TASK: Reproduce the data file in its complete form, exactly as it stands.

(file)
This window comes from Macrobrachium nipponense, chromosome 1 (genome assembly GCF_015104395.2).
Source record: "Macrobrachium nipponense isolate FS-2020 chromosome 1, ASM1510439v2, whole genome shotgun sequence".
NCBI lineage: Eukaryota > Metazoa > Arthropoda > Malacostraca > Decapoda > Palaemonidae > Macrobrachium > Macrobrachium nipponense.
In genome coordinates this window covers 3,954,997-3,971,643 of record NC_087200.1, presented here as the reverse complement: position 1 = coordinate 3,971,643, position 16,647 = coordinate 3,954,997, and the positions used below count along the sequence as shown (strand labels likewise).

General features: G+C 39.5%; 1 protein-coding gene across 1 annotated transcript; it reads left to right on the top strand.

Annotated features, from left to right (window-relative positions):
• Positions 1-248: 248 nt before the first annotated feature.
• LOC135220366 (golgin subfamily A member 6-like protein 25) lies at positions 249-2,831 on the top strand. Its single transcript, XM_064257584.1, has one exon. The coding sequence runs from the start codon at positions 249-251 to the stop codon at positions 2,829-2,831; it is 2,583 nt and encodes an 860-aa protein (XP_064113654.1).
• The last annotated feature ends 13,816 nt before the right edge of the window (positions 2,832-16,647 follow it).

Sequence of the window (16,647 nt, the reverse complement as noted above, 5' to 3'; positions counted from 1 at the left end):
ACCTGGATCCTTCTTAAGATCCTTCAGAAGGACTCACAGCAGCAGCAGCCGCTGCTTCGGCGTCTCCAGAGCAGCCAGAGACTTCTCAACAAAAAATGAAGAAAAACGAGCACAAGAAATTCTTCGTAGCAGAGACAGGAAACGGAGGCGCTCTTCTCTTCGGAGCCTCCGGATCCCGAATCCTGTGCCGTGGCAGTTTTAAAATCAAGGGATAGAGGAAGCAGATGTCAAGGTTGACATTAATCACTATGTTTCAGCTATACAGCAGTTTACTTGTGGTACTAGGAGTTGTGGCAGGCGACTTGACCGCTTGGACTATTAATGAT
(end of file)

This window comes from Macrobrachium nipponense, chromosome 1 (genome assembly GCF_015104395.2).
Source record: "Macrobrachium nipponense isolate FS-2020 chromosome 1, ASM1510439v2, whole genome shotgun sequence".
NCBI lineage: Eukaryota > Metazoa > Arthropoda > Malacostraca > Decapoda > Palaemonidae > Macrobrachium > Macrobrachium nipponense.
In genome coordinates this window covers 3,954,997-3,971,643 of record NC_087200.1, presented here as the reverse complement: position 1 = coordinate 3,971,643, position 16,647 = coordinate 3,954,997, and the positions used below count along the sequence as shown (strand labels likewise).

General features: G+C 39.5%; 1 protein-coding gene across 1 annotated transcript; it reads left to right on the top strand.

Annotated features, from left to right (window-relative positions):
• Positions 1-248: 248 nt before the first annotated feature.
• LOC135220366 (golgin subfamily A member 6-like protein 25) lies at positions 249-2,831 on the top strand. Its single transcript, XM_064257584.1, has one exon. The coding sequence runs from the start codon at positions 249-251 to the stop codon at positions 2,829-2,831; it is 2,583 nt and encodes an 860-aa protein (XP_064113654.1).
• The last annotated feature ends 13,816 nt before the right edge of the window (positions 2,832-16,647 follow it).

Sequence of the window (16,647 nt, the reverse complement as noted above, 5' to 3'; positions counted from 1 at the left end):
ACCTGGATCCTTCTTAAGATCCTTCAGAAGGACTCACAGCAGCAGCAGCCGCTGCTTCGGCGTCTCCAGAGCAGCCAGAGACTTCTCAACAAAAAATGAAGAAAAACGAGCACAAGAAATTCTTCGTAGCAGAGACAGGAAACGGAGGCGCTCTTCTCTTCGGAGCCTCCGGATCCCGAATCCTGTGCCGTGGCAGTTTTAAAATCAAGGGATAGAGGAAGCAGATGTCAAGGTTGACATTAATCACTATGTTTCAGCTATACAGCAGTTTACTTGTGGTACTAGGAGTTGTGGCAGGCGACTTGACCGCTTGGACTATTAATGAT